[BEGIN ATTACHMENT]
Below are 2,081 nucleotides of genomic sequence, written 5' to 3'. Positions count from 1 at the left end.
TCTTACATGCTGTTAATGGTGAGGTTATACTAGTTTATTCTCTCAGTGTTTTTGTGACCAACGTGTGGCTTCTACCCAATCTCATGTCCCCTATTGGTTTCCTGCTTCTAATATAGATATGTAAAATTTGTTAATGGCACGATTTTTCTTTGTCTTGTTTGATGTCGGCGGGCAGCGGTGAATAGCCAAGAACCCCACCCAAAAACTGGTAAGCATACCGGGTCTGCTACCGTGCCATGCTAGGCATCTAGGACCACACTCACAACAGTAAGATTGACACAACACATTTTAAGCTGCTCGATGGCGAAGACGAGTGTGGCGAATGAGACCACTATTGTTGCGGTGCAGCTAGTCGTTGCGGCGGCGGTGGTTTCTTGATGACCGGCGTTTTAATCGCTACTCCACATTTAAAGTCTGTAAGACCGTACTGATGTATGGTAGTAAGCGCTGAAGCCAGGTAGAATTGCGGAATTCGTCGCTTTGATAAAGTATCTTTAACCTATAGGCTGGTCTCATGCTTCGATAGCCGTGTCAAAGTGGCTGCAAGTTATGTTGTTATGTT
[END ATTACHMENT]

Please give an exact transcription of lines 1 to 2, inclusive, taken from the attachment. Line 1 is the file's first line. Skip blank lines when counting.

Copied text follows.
Below are 2,081 nucleotides of genomic sequence, written 5' to 3'. Positions count from 1 at the left end.
TCTTACATGCTGTTAATGGTGAGGTTATACTAGTTTATTCTCTCAGTGTTTTTGTGACCAACGTGTGGCTTCTACCCAATCTCATGTCCCCTATTGGTTTCCTGCTTCTAATATAGATATGTAAAATTTGTTAATGGCACGATTTTTCTTTGTCTTGTTTGATGTCGGCGGGCAGCGGTGAATAGCCAAGAACCCCACCCAAAAACTGGTAAGCATACCGGGTCTGCTACCGTGCCATGCTAGGCATCTAGGACCACACTCACAACAGTAAGATTGACACAACACATTTTAAGCTGCTCGATGGCGAAGACGAGTGTGGCGAATGAGACCACTATTGTTGCGGTGCAGCTAGTCGTTGCGGCGGCGGTGGTTTCTTGATGACCGGCGTTTTAATCGCTACTCCACATTTAAAGTCTGTAAGACCGTACTGATGTATGGTAGTAAGCGCTGAAGCCAGGTAGAATTGCGGAATTCGTCGCTTTGATAAAGTATCTTTAACCTATAGGCTGGTCTCATGCTTCGATAGCCGTGTCAAAGTGGCTGCAAGTTATGTTGTTATGTT